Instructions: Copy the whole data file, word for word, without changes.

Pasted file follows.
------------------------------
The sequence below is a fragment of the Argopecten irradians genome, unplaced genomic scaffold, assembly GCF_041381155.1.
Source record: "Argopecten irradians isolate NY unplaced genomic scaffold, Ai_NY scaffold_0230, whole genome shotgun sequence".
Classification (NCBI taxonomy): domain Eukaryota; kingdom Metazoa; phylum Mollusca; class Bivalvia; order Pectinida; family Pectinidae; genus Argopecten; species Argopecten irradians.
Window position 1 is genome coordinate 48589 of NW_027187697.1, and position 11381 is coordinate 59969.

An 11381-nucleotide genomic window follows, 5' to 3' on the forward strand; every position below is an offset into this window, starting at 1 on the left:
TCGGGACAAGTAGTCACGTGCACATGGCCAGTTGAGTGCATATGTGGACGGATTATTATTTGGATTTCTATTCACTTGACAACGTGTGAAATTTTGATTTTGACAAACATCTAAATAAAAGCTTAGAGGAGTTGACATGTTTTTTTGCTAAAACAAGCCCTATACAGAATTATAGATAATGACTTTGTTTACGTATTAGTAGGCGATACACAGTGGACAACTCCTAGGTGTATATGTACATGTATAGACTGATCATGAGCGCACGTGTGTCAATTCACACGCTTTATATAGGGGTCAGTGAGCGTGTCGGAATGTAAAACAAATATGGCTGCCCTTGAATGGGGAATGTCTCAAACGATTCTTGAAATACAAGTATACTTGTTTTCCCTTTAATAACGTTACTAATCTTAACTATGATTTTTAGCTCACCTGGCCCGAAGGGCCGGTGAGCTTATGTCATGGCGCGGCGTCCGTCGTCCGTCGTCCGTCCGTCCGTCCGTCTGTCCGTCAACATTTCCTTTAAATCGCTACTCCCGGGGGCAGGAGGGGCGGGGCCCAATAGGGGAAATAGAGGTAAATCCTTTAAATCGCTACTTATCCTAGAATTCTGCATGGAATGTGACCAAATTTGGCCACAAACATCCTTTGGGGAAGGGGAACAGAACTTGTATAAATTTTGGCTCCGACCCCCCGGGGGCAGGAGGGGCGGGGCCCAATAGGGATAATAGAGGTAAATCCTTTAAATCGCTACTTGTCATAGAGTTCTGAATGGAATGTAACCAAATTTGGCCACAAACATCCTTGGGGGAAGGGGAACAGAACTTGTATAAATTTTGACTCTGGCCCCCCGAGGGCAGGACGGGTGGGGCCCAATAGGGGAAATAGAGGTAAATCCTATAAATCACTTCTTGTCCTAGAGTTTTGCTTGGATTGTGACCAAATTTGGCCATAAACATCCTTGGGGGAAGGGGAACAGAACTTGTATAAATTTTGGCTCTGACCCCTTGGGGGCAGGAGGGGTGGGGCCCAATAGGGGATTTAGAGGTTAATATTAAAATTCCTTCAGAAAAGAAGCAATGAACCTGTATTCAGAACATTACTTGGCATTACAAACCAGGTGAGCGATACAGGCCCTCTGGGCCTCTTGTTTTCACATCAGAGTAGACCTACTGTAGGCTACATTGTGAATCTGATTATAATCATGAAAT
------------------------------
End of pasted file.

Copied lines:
The sequence below is a fragment of the Argopecten irradians genome, unplaced genomic scaffold, assembly GCF_041381155.1.
Source record: "Argopecten irradians isolate NY unplaced genomic scaffold, Ai_NY scaffold_0230, whole genome shotgun sequence".
Classification (NCBI taxonomy): domain Eukaryota; kingdom Metazoa; phylum Mollusca; class Bivalvia; order Pectinida; family Pectinidae; genus Argopecten; species Argopecten irradians.
Window position 1 is genome coordinate 48589 of NW_027187697.1, and position 11381 is coordinate 59969.

An 11381-nucleotide genomic window follows, 5' to 3' on the forward strand; every position below is an offset into this window, starting at 1 on the left:
TCGGGACAAGTAGTCACGTGCACATGGCCAGTTGAGTGCATATGTGGACGGATTATTATTTGGATTTCTATTCACTTGACAACGTGTGAAATTTTGATTTTGACAAACATCTAAATAAAAGCTTAGAGGAGTTGACATGTTTTTTTGCTAAAACAAGCCCTATACAGAATTATAGATAATGACTTTGTTTACGTATTAGTAGGCGATACACAGTGGACAACTCCTAGGTGTATATGTACATGTATAGACTGATCATGAGCGCACGTGTGTCAATTCACACGCTTTATATAGGGGTCAGTGAGCGTGTCGGAATGTAAAACAAATATGGCTGCCCTTGAATGGGGAATGTCTCAAACGATTCTTGAAATACAAGTATACTTGTTTTCCCTTTAATAACGTTACTAATCTTAACTATGATTTTTAGCTCACCTGGCCCGAAGGGCCGGTGAGCTTATGTCATGGCGCGGCGTCCGTCGTCCGTCGTCCGTCCGTCCGTCCGTCTGTCCGTCAACATTTCCTTTAAATCGCTACTCCCGGGGGCAGGAGGGGCGGGGCCCAATAGGGGAAATAGAGGTAAATCCTTTAAATCGCTACTTATCCTAGAATTCTGCATGGAATGTGACCAAATTTGGCCACAAACATCCTTTGGGGAAGGGGAACAGAACTTGTATAAATTTTGGCTCCGACCCCCCGGGGGCAGGAGGGGCGGGGCCCAATAGGGATAATAGAGGTAAATCCTTTAAATCGCTACTTGTCATAGAGTTCTGAATGGAATGTAACCAAATTTGGCCACAAACATCCTTGGGGGAAGGGGAACAGAACTTGTATAAATTTTGACTCTGGCCCCCCGAGGGCAGGACGGGTGGGGCCCAATAGGGGAAATAGAGGTAAATCCTATAAATCACTTCTTGTCCTAGAGTTTTGCTTGGATTGTGACCAAATTTGGCCATAAACATCCTTGGGGGAAGGGGAACAGAACTTGTATAAATTTTGGCTCTGACCCCTTGGGGGCAGGAGGGGTGGGGCCCAATAGGGGATTTAGAGGTTAATATTAAAATTCCTTCAGAAAAGAAGCAATGAACCTGTATTCAGAACATTACTTGGCATTACAAACCAGGTGAGCGATACAGGCCCTCTGGGCCTCTTGTTTTCACATCAGAGTAGACCTACTGTAGGCTACATTGTGAATCTGATTATAATCATGAAAT